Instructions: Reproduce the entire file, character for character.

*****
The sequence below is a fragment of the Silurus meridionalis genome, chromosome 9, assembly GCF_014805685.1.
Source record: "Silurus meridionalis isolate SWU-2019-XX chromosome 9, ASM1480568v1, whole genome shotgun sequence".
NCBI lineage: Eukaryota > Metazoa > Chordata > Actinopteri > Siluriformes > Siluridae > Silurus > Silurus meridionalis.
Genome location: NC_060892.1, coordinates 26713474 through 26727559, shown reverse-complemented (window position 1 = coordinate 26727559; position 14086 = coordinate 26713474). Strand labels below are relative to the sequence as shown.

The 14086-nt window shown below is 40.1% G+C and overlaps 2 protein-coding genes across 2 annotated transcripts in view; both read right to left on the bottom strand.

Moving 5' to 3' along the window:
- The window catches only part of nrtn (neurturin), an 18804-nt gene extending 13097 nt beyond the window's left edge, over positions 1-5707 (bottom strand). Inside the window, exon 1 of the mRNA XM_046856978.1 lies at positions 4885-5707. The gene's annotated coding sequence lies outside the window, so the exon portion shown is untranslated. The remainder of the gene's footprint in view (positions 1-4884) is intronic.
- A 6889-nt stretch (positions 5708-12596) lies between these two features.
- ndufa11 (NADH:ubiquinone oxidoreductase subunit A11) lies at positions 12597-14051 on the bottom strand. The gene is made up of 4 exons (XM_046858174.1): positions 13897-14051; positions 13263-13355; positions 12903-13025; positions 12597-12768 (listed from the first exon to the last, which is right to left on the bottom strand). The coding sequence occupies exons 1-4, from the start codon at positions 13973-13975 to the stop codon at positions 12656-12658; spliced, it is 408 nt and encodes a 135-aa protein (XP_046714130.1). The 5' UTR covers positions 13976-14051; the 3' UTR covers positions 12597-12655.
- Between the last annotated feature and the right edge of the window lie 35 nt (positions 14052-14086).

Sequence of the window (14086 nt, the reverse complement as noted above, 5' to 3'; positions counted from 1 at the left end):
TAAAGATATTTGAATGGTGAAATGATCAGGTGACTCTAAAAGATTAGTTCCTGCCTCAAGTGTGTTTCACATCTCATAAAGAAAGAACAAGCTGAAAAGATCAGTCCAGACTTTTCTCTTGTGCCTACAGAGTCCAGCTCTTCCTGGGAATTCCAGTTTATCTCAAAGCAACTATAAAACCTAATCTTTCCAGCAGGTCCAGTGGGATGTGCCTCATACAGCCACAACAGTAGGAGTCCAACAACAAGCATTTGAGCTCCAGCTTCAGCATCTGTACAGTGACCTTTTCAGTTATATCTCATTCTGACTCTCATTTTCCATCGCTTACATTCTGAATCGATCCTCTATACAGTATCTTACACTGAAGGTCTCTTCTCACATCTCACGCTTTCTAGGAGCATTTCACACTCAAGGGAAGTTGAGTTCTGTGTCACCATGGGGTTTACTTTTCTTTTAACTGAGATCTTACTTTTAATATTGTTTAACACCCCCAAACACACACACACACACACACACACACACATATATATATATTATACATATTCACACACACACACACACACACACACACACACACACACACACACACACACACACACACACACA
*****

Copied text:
The sequence below is a fragment of the Silurus meridionalis genome, chromosome 9, assembly GCF_014805685.1.
Source record: "Silurus meridionalis isolate SWU-2019-XX chromosome 9, ASM1480568v1, whole genome shotgun sequence".
NCBI lineage: Eukaryota > Metazoa > Chordata > Actinopteri > Siluriformes > Siluridae > Silurus > Silurus meridionalis.
Genome location: NC_060892.1, coordinates 26713474 through 26727559, shown reverse-complemented (window position 1 = coordinate 26727559; position 14086 = coordinate 26713474). Strand labels below are relative to the sequence as shown.

The 14086-nt window shown below is 40.1% G+C and overlaps 2 protein-coding genes across 2 annotated transcripts in view; both read right to left on the bottom strand.

Moving 5' to 3' along the window:
- The window catches only part of nrtn (neurturin), an 18804-nt gene extending 13097 nt beyond the window's left edge, over positions 1-5707 (bottom strand). Inside the window, exon 1 of the mRNA XM_046856978.1 lies at positions 4885-5707. The gene's annotated coding sequence lies outside the window, so the exon portion shown is untranslated. The remainder of the gene's footprint in view (positions 1-4884) is intronic.
- A 6889-nt stretch (positions 5708-12596) lies between these two features.
- ndufa11 (NADH:ubiquinone oxidoreductase subunit A11) lies at positions 12597-14051 on the bottom strand. The gene is made up of 4 exons (XM_046858174.1): positions 13897-14051; positions 13263-13355; positions 12903-13025; positions 12597-12768 (listed from the first exon to the last, which is right to left on the bottom strand). The coding sequence occupies exons 1-4, from the start codon at positions 13973-13975 to the stop codon at positions 12656-12658; spliced, it is 408 nt and encodes a 135-aa protein (XP_046714130.1). The 5' UTR covers positions 13976-14051; the 3' UTR covers positions 12597-12655.
- Between the last annotated feature and the right edge of the window lie 35 nt (positions 14052-14086).

Sequence of the window (14086 nt, the reverse complement as noted above, 5' to 3'; positions counted from 1 at the left end):
TAAAGATATTTGAATGGTGAAATGATCAGGTGACTCTAAAAGATTAGTTCCTGCCTCAAGTGTGTTTCACATCTCATAAAGAAAGAACAAGCTGAAAAGATCAGTCCAGACTTTTCTCTTGTGCCTACAGAGTCCAGCTCTTCCTGGGAATTCCAGTTTATCTCAAAGCAACTATAAAACCTAATCTTTCCAGCAGGTCCAGTGGGATGTGCCTCATACAGCCACAACAGTAGGAGTCCAACAACAAGCATTTGAGCTCCAGCTTCAGCATCTGTACAGTGACCTTTTCAGTTATATCTCATTCTGACTCTCATTTTCCATCGCTTACATTCTGAATCGATCCTCTATACAGTATCTTACACTGAAGGTCTCTTCTCACATCTCACGCTTTCTAGGAGCATTTCACACTCAAGGGAAGTTGAGTTCTGTGTCACCATGGGGTTTACTTTTCTTTTAACTGAGATCTTACTTTTAATATTGTTTAACACCCCCAAACACACACACACACACACACACACACACATATATATATATTATACATATTCACACACACACACACACACACACACACACACACACACACACACACACACACACACACACACA